We do not have a special licensure for any type of office anesthetic administration required in our state, but even if we did, it would be interesting to try to classify intrathecal fentanyl. It is not a traditional regional anesthetic, it certainly is not a general nor is sedation....hmmmmm....
Our patients remain in the clinic for a period of time after fentanyl, and we have had no difficulties with urinary retention outside of 6 hours. Early pruritis that resolves and occasional nausea were the only side effects noted.
It is my understanding: that lipophilic drugs remain closer to the point of entry rather than migrate. I have seen this with patients for pump trials: given intrathecal lumbar catheter continuous morphine gives excellent pain relief and also prevents withdrawal syndrome from sudden cessation of high dose oral opiates. The same is not true for infusions of intrathecal sufenta, that give great pain relief under the same circumstances but do not prevent the overt withdrawal syndrome. Ostensibly, this must be due to sufenta not reaching the higher spinal and intracerebral opiate receptors due to lipophilicity, whereas morphine does have a gradient that reaches above the foramen magnum. But contrast my experience with the following abstract:
Anesthesiology. 2000 Mar;92(3):739-53.
Comparative spinal distribution and clearance kinetics of intrathecally
administered morphine, fentanyl, alfentanil, and sufentanil.
Ummenhofer WC, Arends RH, Shen DD, Bernards CM.
Department of Anaesthesia, University of Basel, Kantonsspital, Switzerland.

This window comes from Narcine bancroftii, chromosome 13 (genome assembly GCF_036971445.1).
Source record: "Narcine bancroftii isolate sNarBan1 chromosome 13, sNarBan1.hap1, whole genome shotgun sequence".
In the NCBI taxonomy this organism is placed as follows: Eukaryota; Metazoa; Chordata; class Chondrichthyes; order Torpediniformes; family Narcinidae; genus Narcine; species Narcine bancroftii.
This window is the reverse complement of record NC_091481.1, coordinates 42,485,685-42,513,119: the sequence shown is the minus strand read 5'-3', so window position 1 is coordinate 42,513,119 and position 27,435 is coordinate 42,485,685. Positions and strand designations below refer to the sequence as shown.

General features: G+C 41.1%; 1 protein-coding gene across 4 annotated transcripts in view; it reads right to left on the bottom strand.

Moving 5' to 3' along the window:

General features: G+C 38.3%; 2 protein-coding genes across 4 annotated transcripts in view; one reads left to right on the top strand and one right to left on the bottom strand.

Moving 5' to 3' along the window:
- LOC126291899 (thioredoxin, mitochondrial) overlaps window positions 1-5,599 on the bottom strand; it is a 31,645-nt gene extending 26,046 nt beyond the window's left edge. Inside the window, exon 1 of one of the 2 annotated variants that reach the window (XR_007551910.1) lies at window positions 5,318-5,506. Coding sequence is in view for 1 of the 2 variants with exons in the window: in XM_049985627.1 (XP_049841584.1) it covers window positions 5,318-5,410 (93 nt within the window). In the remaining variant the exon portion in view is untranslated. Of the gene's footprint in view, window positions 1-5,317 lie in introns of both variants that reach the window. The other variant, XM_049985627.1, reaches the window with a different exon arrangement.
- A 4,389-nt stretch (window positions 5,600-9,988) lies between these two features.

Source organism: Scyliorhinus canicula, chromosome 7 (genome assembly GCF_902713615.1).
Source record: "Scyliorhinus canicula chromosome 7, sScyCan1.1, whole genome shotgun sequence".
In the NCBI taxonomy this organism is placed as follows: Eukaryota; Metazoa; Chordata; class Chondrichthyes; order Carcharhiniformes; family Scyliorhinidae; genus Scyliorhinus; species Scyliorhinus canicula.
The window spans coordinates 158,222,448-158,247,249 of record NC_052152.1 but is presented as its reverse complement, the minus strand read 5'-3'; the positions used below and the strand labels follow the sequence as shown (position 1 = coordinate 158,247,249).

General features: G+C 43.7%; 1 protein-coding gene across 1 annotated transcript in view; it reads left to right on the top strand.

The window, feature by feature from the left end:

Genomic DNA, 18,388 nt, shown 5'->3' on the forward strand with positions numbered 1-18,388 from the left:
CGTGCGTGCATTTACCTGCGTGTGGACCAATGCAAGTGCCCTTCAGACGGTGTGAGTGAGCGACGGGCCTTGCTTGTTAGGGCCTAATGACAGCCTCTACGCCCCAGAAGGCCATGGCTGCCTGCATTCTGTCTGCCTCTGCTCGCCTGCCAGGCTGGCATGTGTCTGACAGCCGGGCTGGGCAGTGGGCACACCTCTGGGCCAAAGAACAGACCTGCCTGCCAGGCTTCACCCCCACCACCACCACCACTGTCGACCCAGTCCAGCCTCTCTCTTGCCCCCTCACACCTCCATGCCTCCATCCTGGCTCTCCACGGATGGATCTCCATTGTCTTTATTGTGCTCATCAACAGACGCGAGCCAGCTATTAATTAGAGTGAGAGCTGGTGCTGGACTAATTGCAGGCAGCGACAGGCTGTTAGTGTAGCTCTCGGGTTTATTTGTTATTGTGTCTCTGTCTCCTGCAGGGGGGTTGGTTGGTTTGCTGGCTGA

BACKGROUND: Despite widespread use, little is known about the comparative
pharmacokinetics of intrathecally administered opioids. The present study was
designed to characterize the rate and extent of opioid distribution within
cerebrospinal fluid, spinal cord, epidural space, and systemic circulation after
intrathecal injection. METHODS: Equal doses of morphine and alfentanil,
fentanyl, or sufentanil were administered intrathecally (L3) to anesthetized
pigs. Microdialysis probes were used to sample cerebrospinal fluid at L2, T11,
T7, T3, and the epidural space at L2 every 5-10 min for 4 h. At the end of the
experiment, spinal cord and epidural fat tissue were sampled, and each probe's
recovery was determined in vitro. Using SAAM II pharmacokinetic modeling
software (SAAM Institute, University of Washington, Seattle, WA), the data were
fit to a 16-compartment model that was divided into four spinal levels, each of
which consisted of a caternary arrangement of four compartments representing the
spinal cord, cerebrospinal fluid, epidural space, and epidural fat. RESULTS:
Model simulations revealed that the integral exposure (area under the curve
divided by dose) of the spinal cord (i.e., effect compartment) to the opioids
was highest for morphine because of its low spinal cord distribution volume and
slow clearance into plasma The integral exposure of the spinal cord to the other
opioids was relatively low, but for different reasons: alfentanil has a high
clearance from spinal cord into plasma, fentanyl distributes rapidly into the
epidural space and fat, and sufentanil has a high spinal cord volume of
distribution. CONCLUSIONS: The four opioids studied demonstrate markedly
different pharmacokinetic behavior, which correlates well with their